‘Perfectly safe’: New Zealand opens world’s first HIV-positive sperm bank

Scientist Fabrice De Bond picks up a vial containing frozen donor sperm samples in a lab at Melbourne IVF in Melbourne, Australia. THE CANADIAN PRESS/ AP, Wong Maye-E

The world’s first HIV-positive sperm bank has launched in New Zealand.

Three men living with HIV from New Zealand have donated to the bank, called Sperm Positive.

While each of the men is HIV-positive, they have undergone successful treatment resulting in a low, “undetectable” amount of the virus in their blood that cannot be spread through unprotected sex or childbirth.

The online bank says it will make it clear to people seeking a donor that they have HIV, but that the virus cannot be passed on.

According to the Sperm Positive website, the bank will not be operating as a fertility clinic “in any way,” but “several local fertility clinics are able to support people living with HIV to utilize their services.”

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“Any interested parties will be referred to the professionals there to proceed with treatment, should they wish to do so,” the website reads.

The bank was created by the New Zealand Aids Foundation, Positive Women Inc. and Body Positive and launched ahead of World Aids Day in an attempt to educate the people of New Zealand about HIV transmission.

‘Perfectly safe’

Antiretroviral therapy (ART) is a combination of drugs that block the HIV virus’ cycle and prevent it from replicating in an individual’s body.

Effective ART can lower the amount of the virus in the patient’s blood to undetectable levels.

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While the patient has not been cured, it does means the virus is at such a low level that it cannot be transmitted through unprotected sex or childbirth.

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According to the World Health Organization, there is “no evidence that individuals who have successfully achieved and maintained viral suppression through ART transmit the virus sexually to their HIV-negative partner(s).”

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According to Mark Thomas, an infectious disease doctor and associate professor at Auckland University, an HIV-positive sperm bank is “perfectly safe.”

“A person with HIV infection who is on treatment and has an undetectable viral load has no virus in their blood or in their genital secretions — including their sperm — and can’t pass the infection to anyone else,” he said in a statement on the bank’s website.

Thomas says an HIV sperm bank is a “great idea” because it “opens up to everyone, including people with HIV, the joys of being a parent.”

‘So rewarding’

Damien Rule-Neal is one of the bank’s first donors. He was diagnosed with HIV in 1999, but after undergoing treatment more than 18 years ago, the virus has been confirmed “undetectable” in his body.

“I have many friends who are also living with HIV who’ve gone on to have children,” he told The Guardian.

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Rule-Neal told the paper that he has experienced stigma about living with HIV at work and in his personal life.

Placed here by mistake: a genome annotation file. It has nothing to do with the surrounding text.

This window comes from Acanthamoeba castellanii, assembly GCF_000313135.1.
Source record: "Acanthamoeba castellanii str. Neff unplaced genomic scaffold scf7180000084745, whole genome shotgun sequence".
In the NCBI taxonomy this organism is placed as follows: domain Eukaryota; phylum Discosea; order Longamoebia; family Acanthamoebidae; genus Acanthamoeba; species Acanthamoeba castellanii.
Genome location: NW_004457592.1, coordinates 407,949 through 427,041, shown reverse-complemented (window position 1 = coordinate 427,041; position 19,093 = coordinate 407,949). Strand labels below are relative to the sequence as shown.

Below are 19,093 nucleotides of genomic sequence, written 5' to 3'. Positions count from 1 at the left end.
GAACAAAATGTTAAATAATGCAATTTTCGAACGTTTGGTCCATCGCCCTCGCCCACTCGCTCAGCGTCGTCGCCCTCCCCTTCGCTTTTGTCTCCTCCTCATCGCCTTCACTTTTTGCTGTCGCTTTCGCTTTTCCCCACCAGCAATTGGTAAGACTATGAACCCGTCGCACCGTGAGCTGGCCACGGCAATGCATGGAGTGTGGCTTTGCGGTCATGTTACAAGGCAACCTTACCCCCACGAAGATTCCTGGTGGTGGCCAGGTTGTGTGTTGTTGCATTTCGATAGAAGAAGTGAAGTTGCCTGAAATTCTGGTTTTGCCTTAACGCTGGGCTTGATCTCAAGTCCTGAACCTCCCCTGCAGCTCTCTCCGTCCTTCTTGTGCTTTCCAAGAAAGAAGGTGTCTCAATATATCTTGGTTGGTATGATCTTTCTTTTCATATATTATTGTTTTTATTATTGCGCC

“Being able to help others on their journey is so rewarding,” he said. “But I also want to show the world that life doesn’t stop post-diagnosis and help to remove the stigma.”

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According to a BBC report, Rule-Neal is healthy and married with two children and three grandchildren.

By the numbers

According to UNAIDS, by the end of 2018, 36.2 million adults and 1.7 million children 15 years old or younger across the globe were living with HIV.

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And, the agency said by the end of June 2019, 24.5 million people were accessing ART to treat the virus.

In 2018, 92 per cent of HIV-positive pregnant women received ART to prevent transmitting HIV to their babies during pregnancy and childbirth. This is compared to 49 per cent who sought therapy in 2010.

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According to UNAIDS, new HIV infections have been reduced by 40 per cent since the peak in 1997.

In 2018, UNAIDS said around 1.7 million people were newly infected with HIV, a sharp decrease compared to the 2.9 million individuals newly infected in 1997.

Other medical strides

In March, a team of doctors at the Johns Hopkins University School of Medicine in Maryland reached a medical milestone when a kidney was successfully transplanted from one HIV-positive patient to another.

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“A disease that was a death sentence in the 1980s has become one so well-controlled that those living with HIV can now save lives with kidney donation — that’s incredible,” Dr. Dorry Segev, a professor of surgery at Johns Hopkins said in a statement.

Segev said organ transplant is “critical” for patients with HIV who “die on the waiting list even faster than their HIV-negative counterparts.”

“This is an unbelievably exciting day for our hospital and our team, but more importantly for patients living with both HIV and end-stage organ disease,” Segev said. “For these individuals, this could mean a new chance at life.”

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